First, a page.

Rockford Wright County Minn July 25 1863
Samuel J. Brown, Esq.
Not having anything in particular to do and thinking that it might interest you to know where the Bloody Co. “I” is stationed, I take this opportunity of now informing you. On our arrival in St. Paul we were ordered up to Mananah 12 miles west of Forest City from there I was ordered with 15 of the boys down in through the Big Woods on the Scout after Indians where we have been ever since and have had some good times and some bad here on account of the mosquitoes and flies and long marches and at times very little to eat at others we have had plenty when we make [ ] onslaught on some farmers for chickens. I tell you Sam the Boys of Co. “I” can’t be beat on robbing their roosts.
I hope you have a good time up amongst the Indians. I wish you would scalp a few of them Sam and send the scalps along this way as scalps are worth $75.00 here now to anyone who takes one. Send a few along and I will go halves with you. I expect you and [torn page; three words missing] Maj. must have a dull time of it up there.
Sam I want you to do me a favor by going and seeing Sinte for me and find out how herself and the young one is getting on up in that God-forsaken country. I expect it must be hard times with her. Sam I want you to write me all the news from your place —how you get along with the Indians and all about matters and things in general if there is anything in particular Sinte wants me to do for her you will please let me know and if convenient I shall do it. By complying with the above requests and writing at your earliest convenience you will confer lasting favor on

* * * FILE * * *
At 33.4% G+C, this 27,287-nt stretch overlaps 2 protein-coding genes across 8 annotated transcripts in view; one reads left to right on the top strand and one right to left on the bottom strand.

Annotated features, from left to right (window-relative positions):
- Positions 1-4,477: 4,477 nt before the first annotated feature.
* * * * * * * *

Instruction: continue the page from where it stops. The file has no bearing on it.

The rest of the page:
address: Lieut. Jas Gorman Co. “I” 10th Regt. M.V. Mananah, Meeker Co. Minn
note on jacket in Samuel J. Brown’s handwriting: “Captain James Gorman of Renville Rangers”
Sometimes even I don’t know what to say, you know?
James Gorman was the brother of Minnesota Territorial Governor, Willis A Gorman. Before August of 1862, when he signed up for a company of Minnesota volunteer infantry shortly to become known as the Renville Rangers, James Gorman was employed on the Upper Sioux Reservation in west-central Minnesota.
This letter suggests that while living on the reservation, Gorman had a relationship with a Dakota woman, Sinte, and that Sinte, along with her child (Gorman’s?), had been exiled from Minnesota to Crow Creek, South Dakota.
Gorman’s friend, Samuel J. Brown was stationed at Crow Creek in the summer of 1863, as Dakota interpreter for the Federal Indian Agency. On the heels of his suggestion that hunting Indians for their scalps would liven up the monotony of duty at Crow Creek, Gorman asked Brown to send news of Sinte and her child, but was interested in helping them only if it is convenient.
It wasn’t a trivial reference to scalps. Little Crow (although his body had not yet been identified) had been killed and scalped about 20 miles away, three weeks before Gorman penned the letter.
Source: Photocopy in binder, “Samuel J. Brown, Frontiersman,” compiled and loaned to me in 2003 by Alan R. Woolworth. Possibly copied from the Joseph R. and Samuel J. Brown Family Papers, the Minnesota Historical Society.